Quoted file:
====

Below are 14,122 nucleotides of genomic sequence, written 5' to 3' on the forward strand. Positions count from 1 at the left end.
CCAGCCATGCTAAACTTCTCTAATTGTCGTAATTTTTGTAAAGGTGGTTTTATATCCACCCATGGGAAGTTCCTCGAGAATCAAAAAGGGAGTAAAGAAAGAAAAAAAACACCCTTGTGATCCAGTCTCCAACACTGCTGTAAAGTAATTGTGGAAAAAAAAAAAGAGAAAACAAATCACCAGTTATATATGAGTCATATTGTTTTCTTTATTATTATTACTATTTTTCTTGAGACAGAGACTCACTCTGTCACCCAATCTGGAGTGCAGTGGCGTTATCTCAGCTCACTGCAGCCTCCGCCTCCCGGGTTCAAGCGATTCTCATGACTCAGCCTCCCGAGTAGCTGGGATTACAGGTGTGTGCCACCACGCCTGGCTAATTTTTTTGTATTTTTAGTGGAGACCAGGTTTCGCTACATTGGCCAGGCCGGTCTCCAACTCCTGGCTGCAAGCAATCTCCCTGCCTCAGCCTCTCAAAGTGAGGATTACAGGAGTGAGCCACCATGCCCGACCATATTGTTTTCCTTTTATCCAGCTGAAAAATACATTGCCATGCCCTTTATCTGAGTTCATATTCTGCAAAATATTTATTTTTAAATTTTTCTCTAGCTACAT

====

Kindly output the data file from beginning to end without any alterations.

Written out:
Below are 14,122 nucleotides of genomic sequence, written 5' to 3' on the forward strand. Positions count from 1 at the left end.
CCAGCCATGCTAAACTTCTCTAATTGTCGTAATTTTTGTAAAGGTGGTTTTATATCCACCCATGGGAAGTTCCTCGAGAATCAAAAAGGGAGTAAAGAAAGAAAAAAAACACCCTTGTGATCCAGTCTCCAACACTGCTGTAAAGTAATTGTGGAAAAAAAAAAAGAGAAAACAAATCACCAGTTATATATGAGTCATATTGTTTTCTTTATTATTATTACTATTTTTCTTGAGACAGAGACTCACTCTGTCACCCAATCTGGAGTGCAGTGGCGTTATCTCAGCTCACTGCAGCCTCCGCCTCCCGGGTTCAAGCGATTCTCATGACTCAGCCTCCCGAGTAGCTGGGATTACAGGTGTGTGCCACCACGCCTGGCTAATTTTTTTGTATTTTTAGTGGAGACCAGGTTTCGCTACATTGGCCAGGCCGGTCTCCAACTCCTGGCTGCAAGCAATCTCCCTGCCTCAGCCTCTCAAAGTGAGGATTACAGGAGTGAGCCACCATGCCCGACCATATTGTTTTCCTTTTATCCAGCTGAAAAATACATTGCCATGCCCTTTATCTGAGTTCATATTCTGCAAAATATTTATTTTTAAATTTTTCTCTAGCTACAT